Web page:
Which histologic findings are characteristic of true malignant mixed tumor (carcinosarcoma)?

Updated: Dec 01, 2015
  • Author: M Sherif Said, MD, PhD; Chief Editor: M Sherif Said, MD, PhD  more...
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Answer

Answer

A carcinosarcoma neoplasm is a biphasic tumor in which the carcinomatous component is usually a poorly differentiated adenocarcinoma, an undifferentiated carcinoma, or a squamous cell. [25] It may also include adenoid cystic carcinoma, epithelial myoepithelial carcinoma, and salivary duct carcinoma.

The sarcomatous component is usually a chondrosarcoma. Other reported sarcomatous elements include spindle cell sarcoma not otherwise specified (NOS), fibrosarcoma, osteosarcoma, leiomyosarcoma, liposarcoma, follicular dendritic cell sarcoma, undifferentiated sarcoma, myxoid sarcomas, and rhabdomyosarcoma, [26, 16] among others. The relative proportion of the 2 components is variable, and either component may dominate the histologic picture.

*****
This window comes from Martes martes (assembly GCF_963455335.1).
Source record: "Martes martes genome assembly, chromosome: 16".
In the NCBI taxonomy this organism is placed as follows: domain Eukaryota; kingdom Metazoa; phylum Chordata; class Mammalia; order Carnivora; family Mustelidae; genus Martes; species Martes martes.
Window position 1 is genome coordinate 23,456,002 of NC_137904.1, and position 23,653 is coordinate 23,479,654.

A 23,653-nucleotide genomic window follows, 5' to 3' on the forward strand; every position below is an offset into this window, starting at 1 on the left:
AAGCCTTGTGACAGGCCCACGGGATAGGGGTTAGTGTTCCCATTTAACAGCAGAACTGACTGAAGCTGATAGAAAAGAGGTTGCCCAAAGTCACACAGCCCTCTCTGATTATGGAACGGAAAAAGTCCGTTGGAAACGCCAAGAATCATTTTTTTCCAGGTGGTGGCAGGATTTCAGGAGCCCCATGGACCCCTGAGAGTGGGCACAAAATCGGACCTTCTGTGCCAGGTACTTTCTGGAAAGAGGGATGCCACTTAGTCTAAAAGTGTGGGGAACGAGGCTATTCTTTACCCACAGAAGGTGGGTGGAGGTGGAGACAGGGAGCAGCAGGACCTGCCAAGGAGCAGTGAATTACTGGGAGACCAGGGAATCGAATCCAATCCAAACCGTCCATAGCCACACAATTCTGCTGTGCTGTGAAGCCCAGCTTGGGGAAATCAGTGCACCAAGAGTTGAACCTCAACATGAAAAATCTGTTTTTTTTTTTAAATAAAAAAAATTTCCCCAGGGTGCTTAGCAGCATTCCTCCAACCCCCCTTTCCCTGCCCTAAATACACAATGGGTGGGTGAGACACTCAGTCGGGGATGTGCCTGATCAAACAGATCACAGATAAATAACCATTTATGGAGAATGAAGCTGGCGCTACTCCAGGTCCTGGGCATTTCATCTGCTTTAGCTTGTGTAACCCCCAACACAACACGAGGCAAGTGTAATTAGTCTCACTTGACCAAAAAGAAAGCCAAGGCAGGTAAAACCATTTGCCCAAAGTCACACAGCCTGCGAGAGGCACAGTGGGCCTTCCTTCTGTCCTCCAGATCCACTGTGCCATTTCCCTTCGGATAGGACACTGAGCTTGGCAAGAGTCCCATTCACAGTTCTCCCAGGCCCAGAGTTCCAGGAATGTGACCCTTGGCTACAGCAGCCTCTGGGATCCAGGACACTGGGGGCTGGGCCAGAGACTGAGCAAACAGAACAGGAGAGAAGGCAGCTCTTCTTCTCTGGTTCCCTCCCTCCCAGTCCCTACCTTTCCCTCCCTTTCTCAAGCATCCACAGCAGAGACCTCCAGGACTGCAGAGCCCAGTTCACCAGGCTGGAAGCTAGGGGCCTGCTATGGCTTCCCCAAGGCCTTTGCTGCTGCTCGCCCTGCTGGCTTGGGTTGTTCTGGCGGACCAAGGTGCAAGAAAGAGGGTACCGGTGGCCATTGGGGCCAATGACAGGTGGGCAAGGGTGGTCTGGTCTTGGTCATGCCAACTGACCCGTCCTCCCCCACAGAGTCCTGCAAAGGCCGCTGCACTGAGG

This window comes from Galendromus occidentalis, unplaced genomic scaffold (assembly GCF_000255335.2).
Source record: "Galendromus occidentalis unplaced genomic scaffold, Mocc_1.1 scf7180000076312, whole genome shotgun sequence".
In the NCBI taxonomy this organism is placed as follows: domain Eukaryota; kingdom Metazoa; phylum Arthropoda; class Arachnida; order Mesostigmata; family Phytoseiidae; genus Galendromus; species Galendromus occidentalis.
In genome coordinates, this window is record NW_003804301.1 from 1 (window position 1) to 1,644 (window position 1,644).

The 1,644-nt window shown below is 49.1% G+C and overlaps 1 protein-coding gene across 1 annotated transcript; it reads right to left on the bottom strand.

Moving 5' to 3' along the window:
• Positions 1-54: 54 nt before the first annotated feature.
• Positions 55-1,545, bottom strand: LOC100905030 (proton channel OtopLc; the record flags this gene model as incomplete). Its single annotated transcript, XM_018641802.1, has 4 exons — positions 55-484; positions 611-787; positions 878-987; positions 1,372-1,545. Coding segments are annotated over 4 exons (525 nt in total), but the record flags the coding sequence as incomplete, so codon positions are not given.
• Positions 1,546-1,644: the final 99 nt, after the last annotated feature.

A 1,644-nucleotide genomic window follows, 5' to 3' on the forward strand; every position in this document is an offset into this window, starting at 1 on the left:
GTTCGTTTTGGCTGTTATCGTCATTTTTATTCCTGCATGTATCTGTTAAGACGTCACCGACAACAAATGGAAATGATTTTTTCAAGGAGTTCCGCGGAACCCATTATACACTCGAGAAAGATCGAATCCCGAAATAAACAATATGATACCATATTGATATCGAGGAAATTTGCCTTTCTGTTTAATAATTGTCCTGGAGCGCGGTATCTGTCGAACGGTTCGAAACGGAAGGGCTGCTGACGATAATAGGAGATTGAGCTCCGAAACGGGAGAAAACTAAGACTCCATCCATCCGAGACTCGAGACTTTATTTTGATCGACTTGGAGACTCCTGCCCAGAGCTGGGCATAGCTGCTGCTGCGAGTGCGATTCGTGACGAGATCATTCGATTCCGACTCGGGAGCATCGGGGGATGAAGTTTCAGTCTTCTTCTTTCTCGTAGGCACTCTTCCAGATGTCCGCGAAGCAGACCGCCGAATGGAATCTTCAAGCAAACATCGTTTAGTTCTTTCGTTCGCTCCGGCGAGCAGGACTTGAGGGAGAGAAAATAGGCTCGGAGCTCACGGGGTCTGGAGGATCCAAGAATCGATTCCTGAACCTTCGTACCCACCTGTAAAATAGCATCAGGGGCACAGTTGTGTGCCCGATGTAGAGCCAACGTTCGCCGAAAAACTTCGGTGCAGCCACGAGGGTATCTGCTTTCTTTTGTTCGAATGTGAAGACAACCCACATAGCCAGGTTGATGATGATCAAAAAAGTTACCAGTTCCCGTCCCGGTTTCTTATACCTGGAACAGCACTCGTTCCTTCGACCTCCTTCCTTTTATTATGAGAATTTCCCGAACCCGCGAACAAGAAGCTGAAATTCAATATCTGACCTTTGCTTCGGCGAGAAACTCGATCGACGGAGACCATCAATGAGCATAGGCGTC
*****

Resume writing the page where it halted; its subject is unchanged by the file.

In the images below, the sarcomatous (spindle cell sarcoma) component of the tumor is dominant, with the smaller portion being poorly differentiated adenocarcinoma.

The carcinomatous component of a carcinosarcoma of The carcinomatous component of a carcinosarcoma of the parotid gland. In this case, the tumor is a poorly differentiated adenocarcinoma.
The sarcomatous component of a carcinosarcoma of t The sarcomatous component of a carcinosarcoma of the parotid gland. In this case, the tumor is a spindle cell sarcoma not otherwise specified (NOS).

The histologic picture depends on the types of the constituent cells of sarcoma and carcinoma. Extensive infiltration and tissue destruction are common, as are perineural invasion and angioinvasion. Lymphatic spread is less common. [27]

Metastases to other sites or lymph nodes may show the carcinomatous or the sarcomatous components alone, or the components may be mixed.


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